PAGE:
Things loftier than life and serener than death,
Triumphant and silent as time.

(Inscribed to my Mother) Pine Ridge: September 1893

Feel the ’Burne

The Poets at Tea […]

3.—(Swinburne, who let it get cold)

As the sin that was sweet in the sinning
Is foul in the ending thereof,
As the heat of the summer’s beginning
Is past in the winter of love:
O purity, painful and pleading!
O coldness, ineffably gray!
Oh, hear us, our handmaid unheeding,
And take it away!

Barry Pain (1864-1928)


A Melton-Mowbray Pork Pie

Strange pie that is almost a passion,
     O passion immoral for pie!
Unknown are the ways that they fashion,
     Unknown and unseen of the eye.

The pie that is marbled and mottled,
     The pie that digests with a sigh:
For all is not Bass that is bottled,
     And all is not pork that is pie.

Richard Le Gallienne (1866-1947)

Eight Speech

OCTOPUS

By Algernon Charles Sin-burn

STRANGE beauty, eight-limbed and eight-handed,
    Whence camest to dazzle our eyes?
With thy bosom bespangled and banded
    With the hues of the seas and the skies;
Is thy home European or Asian,
    O mystical monster marine?
Part molluscous and partly crustacean,
    Betwixt and between.

Wast thou born to the sound of sea trumpets,
    Hast thou eaten and drunk to excess
Of the sponges — thy muffins and crumpets;
    Of the seaweed — thy mustard and cress?
Wast thou nurtured in caverns of coral,
    Remote from reproof or restraint?
Art thou innocent, art thou immoral,
    Sinburnian or Saint?

Lithe limbs, curling free, as a creeper
    That creeps in a desolate place,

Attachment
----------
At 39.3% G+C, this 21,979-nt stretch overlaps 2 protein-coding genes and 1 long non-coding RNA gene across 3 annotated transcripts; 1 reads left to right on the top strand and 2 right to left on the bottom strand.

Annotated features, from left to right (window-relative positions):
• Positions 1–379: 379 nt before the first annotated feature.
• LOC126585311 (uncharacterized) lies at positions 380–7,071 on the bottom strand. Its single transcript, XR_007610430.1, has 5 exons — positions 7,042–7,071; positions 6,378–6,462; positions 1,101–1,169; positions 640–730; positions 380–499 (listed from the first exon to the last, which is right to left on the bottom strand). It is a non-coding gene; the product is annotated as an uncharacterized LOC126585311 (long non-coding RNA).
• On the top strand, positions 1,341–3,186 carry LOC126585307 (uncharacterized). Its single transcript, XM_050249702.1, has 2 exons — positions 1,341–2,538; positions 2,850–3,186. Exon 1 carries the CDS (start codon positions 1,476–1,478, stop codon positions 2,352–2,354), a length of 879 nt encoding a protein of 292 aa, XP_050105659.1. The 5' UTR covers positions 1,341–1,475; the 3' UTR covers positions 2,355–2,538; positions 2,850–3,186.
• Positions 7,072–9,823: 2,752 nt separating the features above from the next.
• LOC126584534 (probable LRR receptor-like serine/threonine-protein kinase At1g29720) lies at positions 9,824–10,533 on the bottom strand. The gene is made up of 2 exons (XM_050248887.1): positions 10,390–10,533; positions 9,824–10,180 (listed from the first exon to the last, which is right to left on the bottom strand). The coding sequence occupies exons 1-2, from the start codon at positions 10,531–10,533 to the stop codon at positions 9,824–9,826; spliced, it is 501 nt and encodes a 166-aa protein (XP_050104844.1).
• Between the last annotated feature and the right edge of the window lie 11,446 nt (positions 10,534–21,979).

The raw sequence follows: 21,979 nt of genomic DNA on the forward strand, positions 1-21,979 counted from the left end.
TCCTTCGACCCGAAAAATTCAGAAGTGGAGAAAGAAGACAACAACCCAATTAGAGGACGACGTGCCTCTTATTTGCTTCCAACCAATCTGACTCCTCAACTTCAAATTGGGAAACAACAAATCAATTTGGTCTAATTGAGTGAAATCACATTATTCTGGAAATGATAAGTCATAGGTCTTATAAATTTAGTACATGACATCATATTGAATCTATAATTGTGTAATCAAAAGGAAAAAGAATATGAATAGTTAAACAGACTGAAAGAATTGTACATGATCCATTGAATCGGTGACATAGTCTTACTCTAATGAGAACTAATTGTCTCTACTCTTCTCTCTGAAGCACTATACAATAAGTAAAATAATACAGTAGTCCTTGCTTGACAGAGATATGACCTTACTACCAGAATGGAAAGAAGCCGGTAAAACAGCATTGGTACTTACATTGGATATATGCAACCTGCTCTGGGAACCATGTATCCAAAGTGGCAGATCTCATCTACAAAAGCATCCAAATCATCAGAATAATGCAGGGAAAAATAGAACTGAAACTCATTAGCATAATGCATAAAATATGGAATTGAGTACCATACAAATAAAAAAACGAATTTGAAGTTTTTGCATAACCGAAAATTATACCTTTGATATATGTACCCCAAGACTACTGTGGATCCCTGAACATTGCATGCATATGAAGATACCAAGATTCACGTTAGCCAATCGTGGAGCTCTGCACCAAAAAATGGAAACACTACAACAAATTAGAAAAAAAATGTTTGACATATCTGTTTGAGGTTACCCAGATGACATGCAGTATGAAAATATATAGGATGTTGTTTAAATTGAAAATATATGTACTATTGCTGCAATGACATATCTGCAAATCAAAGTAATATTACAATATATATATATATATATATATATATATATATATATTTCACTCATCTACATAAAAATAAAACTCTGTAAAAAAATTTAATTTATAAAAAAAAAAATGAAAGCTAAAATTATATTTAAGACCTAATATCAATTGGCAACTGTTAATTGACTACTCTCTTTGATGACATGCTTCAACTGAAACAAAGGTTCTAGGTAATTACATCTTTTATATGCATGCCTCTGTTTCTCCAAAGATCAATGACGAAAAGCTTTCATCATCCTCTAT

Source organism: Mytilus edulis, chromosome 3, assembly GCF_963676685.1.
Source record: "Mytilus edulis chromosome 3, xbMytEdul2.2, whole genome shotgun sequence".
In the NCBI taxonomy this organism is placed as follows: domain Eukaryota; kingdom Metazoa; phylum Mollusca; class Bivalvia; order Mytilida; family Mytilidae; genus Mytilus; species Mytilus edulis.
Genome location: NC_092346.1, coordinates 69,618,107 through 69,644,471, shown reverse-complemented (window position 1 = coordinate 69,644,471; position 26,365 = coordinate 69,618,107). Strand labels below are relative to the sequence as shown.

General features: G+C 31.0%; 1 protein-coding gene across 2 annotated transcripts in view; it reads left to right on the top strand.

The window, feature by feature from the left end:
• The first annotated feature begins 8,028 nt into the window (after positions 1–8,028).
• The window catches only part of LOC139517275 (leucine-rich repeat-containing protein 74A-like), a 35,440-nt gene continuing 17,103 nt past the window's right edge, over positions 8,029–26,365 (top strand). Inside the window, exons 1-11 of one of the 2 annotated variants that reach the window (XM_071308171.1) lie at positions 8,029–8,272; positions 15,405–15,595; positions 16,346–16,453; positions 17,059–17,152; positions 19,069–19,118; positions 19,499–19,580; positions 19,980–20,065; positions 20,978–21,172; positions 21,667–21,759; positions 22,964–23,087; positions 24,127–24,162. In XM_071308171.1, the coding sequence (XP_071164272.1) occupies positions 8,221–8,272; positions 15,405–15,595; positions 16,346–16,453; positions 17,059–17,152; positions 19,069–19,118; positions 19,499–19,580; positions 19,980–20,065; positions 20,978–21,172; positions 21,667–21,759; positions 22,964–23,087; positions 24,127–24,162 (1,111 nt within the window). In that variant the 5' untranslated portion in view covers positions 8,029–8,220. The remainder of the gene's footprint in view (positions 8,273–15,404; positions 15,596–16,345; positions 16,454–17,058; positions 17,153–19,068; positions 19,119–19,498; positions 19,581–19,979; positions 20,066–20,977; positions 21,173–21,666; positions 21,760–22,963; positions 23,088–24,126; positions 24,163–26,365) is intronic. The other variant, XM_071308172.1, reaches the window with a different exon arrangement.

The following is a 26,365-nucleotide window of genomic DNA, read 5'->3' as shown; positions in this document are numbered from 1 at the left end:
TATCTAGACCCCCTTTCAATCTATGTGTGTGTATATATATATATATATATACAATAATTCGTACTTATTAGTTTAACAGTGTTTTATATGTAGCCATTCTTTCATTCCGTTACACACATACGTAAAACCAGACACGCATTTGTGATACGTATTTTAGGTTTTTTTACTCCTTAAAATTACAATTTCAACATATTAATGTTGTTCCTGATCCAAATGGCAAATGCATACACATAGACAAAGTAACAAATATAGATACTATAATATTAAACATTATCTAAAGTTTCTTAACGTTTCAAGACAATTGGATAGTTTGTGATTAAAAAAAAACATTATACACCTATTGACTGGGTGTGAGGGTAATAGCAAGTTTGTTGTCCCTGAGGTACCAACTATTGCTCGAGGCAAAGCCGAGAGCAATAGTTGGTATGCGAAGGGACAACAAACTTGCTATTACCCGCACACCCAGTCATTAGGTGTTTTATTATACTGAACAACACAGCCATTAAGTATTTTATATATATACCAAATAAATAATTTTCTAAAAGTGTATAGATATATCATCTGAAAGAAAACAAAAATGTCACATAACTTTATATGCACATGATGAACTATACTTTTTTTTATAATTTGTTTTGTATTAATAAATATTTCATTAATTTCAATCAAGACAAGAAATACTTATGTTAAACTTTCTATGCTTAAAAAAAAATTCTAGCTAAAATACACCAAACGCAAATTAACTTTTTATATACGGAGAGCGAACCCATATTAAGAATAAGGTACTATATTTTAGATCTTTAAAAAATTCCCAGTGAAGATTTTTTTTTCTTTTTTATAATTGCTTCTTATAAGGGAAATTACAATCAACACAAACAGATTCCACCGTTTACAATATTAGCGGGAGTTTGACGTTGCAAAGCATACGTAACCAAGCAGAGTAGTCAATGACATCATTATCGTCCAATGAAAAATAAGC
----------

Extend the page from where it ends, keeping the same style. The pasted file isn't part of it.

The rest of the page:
To enroll and envelop the sleeper
    In a silent and stealthy embrace,
Cruel beak craning forward to bite us,
    Our juices to drain and to drink,
Or to whelm us in waves of Cocytus,
    Indelible ink!

O breast, that ’twere rapture to writhe on!
    O arms, ’twere delicious to feel
Clinging close with the crush of the Python,
    When she maketh her murderous meal!
In thy eightfold embraces enfolden,
    Let our empty existence escape;
Give us death that is glorious and golden,
    Crushed all out of shape!

Ah! thy red lips, lascivious and luscious,
    With death in their amorous kiss,
Cling round us, and clasp us, and crush us,
    With bitings of agonized bliss;
We are sick with the poison of pleasure,
    Dispense us the potion of pain;
Ope thy mouth to its uttermost measure
    And bite us again!

Arthur Clement Hilton (1851–77), written at the Crystal Palace Aquarium.

O Apollo

One of Swinburne’s most powerful, but least-known, poems is “The Last Oracle”, from Poems and Ballads, Second Series (1878). A song in honour of the god Apollo, it begins in lamentation:

Years have risen and fallen in darkness or in twilight,
   Ages waxed and waned that knew not thee nor thine,